Does Forgiveness Make Kids Happier?

By Sarah Wheeler | May 16, 2016 | 0 comments

A new study suggests that children are happier when they’re more forgiving toward their friends.

If you’re a parent or an educator, insisting that children apologize is a daily—sometimes hourly—occurrence. Apologizing and naming what we’re sorry for (“I’m sorry…that I called you stupid”) is a major part of our culture’s moral education. We even coach children to really “say it like you mean it” and to “think about” what they’ve done when they’ve harmed someone.

However, we may be forgetting a crucial step in the process of atonement: forgiveness. New research suggests that we should consider focusing not just on the offender but also on the injured child’s response to a wrongdoing.

Plenty has been written about the positive effects of forgiveness on adults. Studies show that the act of forgiving someone can make us grown-ups happier, healthier, and more connected. Major self-help systems, like Alcoholics Anonymous, prize forgiveness as an essential key to healing and living a productive life. As we understand better what it means to forgive, we’re also starting to understand more about the role forgiveness plays in the lives of our children.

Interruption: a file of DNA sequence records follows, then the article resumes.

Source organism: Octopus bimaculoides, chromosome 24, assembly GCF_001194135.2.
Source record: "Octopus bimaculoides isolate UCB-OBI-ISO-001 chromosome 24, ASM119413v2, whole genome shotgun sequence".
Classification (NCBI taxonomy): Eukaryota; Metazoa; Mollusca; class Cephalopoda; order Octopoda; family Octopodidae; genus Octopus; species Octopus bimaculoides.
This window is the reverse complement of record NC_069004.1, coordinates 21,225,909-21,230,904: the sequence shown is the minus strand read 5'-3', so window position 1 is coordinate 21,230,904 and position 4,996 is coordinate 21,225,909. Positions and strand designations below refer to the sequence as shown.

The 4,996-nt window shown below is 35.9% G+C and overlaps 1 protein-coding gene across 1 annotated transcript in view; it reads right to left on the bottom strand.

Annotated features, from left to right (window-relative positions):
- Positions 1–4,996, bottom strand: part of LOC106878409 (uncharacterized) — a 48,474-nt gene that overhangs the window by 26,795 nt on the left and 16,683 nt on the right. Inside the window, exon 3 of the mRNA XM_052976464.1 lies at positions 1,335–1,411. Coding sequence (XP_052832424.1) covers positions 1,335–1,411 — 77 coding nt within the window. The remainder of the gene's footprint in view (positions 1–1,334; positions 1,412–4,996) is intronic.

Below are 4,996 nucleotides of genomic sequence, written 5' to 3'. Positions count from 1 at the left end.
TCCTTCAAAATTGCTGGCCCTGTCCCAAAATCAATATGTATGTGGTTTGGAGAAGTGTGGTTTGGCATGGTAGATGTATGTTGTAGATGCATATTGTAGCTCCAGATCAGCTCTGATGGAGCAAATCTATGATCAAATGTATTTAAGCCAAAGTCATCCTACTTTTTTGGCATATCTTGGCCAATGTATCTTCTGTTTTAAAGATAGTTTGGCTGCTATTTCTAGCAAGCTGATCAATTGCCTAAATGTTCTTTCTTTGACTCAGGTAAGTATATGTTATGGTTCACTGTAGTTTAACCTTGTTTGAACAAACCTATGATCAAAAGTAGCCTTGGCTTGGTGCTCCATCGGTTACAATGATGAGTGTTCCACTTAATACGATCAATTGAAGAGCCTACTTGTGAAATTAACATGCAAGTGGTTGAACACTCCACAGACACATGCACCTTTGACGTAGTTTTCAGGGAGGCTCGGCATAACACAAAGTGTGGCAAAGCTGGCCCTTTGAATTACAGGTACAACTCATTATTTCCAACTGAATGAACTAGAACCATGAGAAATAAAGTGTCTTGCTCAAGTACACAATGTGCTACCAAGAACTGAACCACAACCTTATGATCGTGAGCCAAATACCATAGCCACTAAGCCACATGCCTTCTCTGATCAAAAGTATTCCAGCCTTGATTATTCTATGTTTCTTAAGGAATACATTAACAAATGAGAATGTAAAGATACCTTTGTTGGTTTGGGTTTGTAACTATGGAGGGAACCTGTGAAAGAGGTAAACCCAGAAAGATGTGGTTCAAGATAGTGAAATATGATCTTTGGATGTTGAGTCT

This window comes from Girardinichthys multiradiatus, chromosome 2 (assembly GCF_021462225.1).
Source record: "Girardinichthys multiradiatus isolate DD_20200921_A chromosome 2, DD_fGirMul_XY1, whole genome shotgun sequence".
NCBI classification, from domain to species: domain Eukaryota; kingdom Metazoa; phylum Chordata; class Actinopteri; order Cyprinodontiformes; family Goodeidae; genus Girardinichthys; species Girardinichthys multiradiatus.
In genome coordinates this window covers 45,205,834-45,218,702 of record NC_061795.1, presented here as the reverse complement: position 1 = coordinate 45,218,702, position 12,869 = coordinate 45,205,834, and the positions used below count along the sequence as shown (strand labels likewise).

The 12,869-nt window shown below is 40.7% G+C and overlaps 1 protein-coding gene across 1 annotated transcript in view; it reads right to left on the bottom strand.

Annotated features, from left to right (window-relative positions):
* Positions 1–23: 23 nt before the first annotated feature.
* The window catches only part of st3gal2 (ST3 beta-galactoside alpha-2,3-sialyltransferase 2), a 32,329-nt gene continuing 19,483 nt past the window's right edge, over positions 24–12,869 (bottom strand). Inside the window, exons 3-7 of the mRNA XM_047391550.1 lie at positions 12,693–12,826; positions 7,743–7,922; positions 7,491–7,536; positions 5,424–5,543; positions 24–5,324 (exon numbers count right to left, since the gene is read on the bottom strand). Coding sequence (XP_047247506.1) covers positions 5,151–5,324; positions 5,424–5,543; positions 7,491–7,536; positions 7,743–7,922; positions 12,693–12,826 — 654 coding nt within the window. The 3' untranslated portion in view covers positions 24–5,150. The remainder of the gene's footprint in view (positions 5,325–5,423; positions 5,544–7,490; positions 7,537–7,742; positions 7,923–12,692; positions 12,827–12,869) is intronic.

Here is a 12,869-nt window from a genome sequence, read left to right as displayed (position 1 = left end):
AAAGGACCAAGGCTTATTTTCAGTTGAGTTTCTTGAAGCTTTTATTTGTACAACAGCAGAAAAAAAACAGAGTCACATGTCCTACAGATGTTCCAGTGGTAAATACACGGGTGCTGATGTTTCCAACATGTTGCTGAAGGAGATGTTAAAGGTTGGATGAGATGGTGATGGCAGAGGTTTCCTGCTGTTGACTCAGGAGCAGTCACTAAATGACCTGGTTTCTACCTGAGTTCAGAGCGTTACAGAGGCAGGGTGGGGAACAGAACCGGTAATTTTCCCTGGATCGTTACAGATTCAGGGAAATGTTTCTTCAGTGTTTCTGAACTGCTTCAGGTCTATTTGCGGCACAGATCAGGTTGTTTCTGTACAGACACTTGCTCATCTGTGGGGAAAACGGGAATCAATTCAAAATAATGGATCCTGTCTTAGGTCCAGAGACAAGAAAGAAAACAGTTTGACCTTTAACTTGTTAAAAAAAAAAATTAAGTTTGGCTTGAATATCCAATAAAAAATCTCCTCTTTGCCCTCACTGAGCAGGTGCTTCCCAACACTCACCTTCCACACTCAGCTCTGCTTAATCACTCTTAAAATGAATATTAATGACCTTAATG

Researchers in the Netherlands set out to learn whether children’s ability to forgive others was related to their psychological well-being. They asked older elementary school students (ages 9-13) to think about a time when a classmate did them wrong. The children then completed a questionnaire measuring how much they had forgiven the classmate and performed a task where they could give that classmate credits towards a gift, a behavioral test of forgiveness. They also took surveys to determine their psychological well-being, including life satisfaction, happiness, and self-esteem.

After crunching the numbers, the researchers found that both types of forgiveness were positively associated with overall well-being, with one caveat: The classmate who committed the offense had to be considered a friend. With non-friends, there was no relationship between forgiveness and well-being.

What might this mean for the children we teach and raise? Although this study didn’t show a causal relationship, it did suggest a connection between forgiveness and well-being. It may be that when a child cannot forgive a friend, their friendship deteriorates and this impacts their happiness. This effect would be less relevant when dealing with someone whose friendship matters less. In this way, forgiveness may help children maintain strong relationships. On the flip side, it may also be that children with higher psychological well-being are more able to forgive.

As adults, we have to help children tease out the nuances of their relationships, including when it’s important for them to practice forgiveness. Here are some ideas that may help:

  • Model forgiveness for children in your own life. Talk explicitly about when and why you forgive others and tell them clearly when you are forgiving them for something. Point out examples of the complexities of relationships and the role forgiveness plays in maintaining them.